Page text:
To be fair, Vista's speech recognition is not compatible with every program. Now before you cry foul about Microsoft only making their products compatible with other Microsoft products, you might be amused to find that their speech recognition isn't even fully compatible with all of their own programs. Hopefully this will be a nonissue in the coming months. But for now, I've had to abandon some of my favourite programs in order to reach that 90% plateau I mentioned earlier.

I had to give up my beloved Opera for browsing. Of course, Internet Explorer is completely compatible, but I really hate to use it. Luckily, Firefox is almost as compatible once "Enable dictation everywhere" is checked under speech options (just say "show speech options" then "options"). The only difference is that it will pop up a confirmation box whenever entering text. I had to change my RSS reader (Opera again) to GreatNews. And I had to change my e-mail program (yeah you guessed it, Opera again) to Windows Mail which is the only one I found that worked without popping up those aforementioned confirmation boxes which is too annoying for dictating e-mail.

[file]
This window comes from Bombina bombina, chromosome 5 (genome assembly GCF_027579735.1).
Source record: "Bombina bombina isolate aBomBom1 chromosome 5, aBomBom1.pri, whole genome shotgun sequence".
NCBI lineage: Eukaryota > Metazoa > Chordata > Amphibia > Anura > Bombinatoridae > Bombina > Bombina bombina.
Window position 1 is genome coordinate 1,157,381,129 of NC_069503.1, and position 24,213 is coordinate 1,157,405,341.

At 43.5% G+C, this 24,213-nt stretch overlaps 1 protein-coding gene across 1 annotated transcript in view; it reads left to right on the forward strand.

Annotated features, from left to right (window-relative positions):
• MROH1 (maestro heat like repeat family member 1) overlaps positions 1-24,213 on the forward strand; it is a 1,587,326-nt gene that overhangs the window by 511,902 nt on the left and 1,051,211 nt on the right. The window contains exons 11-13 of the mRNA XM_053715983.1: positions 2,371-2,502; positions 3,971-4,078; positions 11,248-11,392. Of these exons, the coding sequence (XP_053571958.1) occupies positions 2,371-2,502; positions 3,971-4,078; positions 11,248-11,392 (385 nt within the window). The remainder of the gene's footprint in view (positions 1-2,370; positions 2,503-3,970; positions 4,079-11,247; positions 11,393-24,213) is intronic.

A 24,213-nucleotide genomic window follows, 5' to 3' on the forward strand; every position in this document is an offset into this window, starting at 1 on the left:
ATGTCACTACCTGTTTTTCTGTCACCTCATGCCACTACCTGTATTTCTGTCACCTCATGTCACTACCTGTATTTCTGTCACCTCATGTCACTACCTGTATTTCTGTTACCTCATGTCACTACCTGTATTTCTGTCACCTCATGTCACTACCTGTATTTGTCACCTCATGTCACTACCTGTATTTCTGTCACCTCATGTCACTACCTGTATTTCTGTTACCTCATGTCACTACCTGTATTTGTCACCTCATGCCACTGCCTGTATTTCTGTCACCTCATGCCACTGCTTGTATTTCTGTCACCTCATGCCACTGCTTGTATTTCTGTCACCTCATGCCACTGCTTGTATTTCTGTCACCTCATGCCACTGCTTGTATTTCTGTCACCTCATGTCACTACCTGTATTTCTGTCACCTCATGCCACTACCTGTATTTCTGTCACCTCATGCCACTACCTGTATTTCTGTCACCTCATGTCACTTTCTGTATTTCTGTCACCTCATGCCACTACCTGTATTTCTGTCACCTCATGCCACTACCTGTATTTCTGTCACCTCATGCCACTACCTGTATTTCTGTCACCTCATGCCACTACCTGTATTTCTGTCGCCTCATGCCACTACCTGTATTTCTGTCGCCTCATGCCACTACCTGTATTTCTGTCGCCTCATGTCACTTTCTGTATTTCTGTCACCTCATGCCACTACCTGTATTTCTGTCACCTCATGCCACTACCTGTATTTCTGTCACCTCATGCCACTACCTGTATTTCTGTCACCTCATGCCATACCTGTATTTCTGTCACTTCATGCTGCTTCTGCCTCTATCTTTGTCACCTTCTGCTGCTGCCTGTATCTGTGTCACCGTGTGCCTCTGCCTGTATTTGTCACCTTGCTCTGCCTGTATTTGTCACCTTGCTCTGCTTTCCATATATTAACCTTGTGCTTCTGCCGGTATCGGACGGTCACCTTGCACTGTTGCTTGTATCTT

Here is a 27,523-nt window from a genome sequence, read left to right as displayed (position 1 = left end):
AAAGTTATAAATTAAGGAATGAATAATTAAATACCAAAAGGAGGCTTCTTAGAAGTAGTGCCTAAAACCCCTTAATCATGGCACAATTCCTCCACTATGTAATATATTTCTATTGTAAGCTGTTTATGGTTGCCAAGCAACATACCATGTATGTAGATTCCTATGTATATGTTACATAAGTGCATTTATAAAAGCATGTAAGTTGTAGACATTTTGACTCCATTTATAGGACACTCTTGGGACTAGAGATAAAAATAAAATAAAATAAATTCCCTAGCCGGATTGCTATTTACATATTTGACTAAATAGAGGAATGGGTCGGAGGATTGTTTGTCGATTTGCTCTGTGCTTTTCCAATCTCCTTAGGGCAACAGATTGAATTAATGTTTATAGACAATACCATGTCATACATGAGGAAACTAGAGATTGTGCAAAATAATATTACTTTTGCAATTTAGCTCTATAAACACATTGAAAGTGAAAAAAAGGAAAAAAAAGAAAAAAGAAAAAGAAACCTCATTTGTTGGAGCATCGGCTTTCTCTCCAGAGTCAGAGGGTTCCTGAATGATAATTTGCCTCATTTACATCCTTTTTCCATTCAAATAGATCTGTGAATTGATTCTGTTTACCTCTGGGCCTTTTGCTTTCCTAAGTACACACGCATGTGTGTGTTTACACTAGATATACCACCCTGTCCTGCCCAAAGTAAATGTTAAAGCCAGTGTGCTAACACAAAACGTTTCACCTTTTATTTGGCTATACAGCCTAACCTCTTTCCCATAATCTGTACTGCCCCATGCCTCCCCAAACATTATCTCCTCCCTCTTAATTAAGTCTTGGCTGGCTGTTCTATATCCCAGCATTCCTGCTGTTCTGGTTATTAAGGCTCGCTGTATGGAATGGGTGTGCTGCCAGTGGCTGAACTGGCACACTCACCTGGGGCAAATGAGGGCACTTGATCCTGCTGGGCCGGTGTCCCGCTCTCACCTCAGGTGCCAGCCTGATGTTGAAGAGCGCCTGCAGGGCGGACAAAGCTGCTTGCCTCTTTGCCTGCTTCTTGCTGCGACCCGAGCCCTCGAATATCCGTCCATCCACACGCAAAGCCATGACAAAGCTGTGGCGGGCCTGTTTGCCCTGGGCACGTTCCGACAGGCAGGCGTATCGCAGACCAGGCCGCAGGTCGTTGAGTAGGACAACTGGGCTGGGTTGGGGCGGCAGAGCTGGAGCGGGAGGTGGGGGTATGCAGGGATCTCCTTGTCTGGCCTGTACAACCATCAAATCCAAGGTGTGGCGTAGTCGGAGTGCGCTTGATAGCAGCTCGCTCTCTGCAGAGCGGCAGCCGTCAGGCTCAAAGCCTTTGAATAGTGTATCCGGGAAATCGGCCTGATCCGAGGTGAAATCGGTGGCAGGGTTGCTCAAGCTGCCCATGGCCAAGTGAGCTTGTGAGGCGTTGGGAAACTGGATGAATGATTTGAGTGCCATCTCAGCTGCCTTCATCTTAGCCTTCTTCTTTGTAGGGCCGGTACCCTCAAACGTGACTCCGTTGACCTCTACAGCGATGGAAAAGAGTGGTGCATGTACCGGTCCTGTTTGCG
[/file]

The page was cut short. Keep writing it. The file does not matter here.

Entering text in Firefox (Click to enlarge.)

This brings us to dictation. I wouldn't even attempt to dictate before going through the subsequent training you can do after the initial setup. For best results, I would recommend using a headset that connects through USB rather than through your computer's sound card. I bought a used Sennheiser PC165 which has the added benefit of noise cancellation technology which doesn't hurt. If you already have a cheapish headset, try them out to see how well they work. Just know that if you get too frustrated, a better headset will improve the situation. If you don't already have a cheapish headset, don't waste your money on one.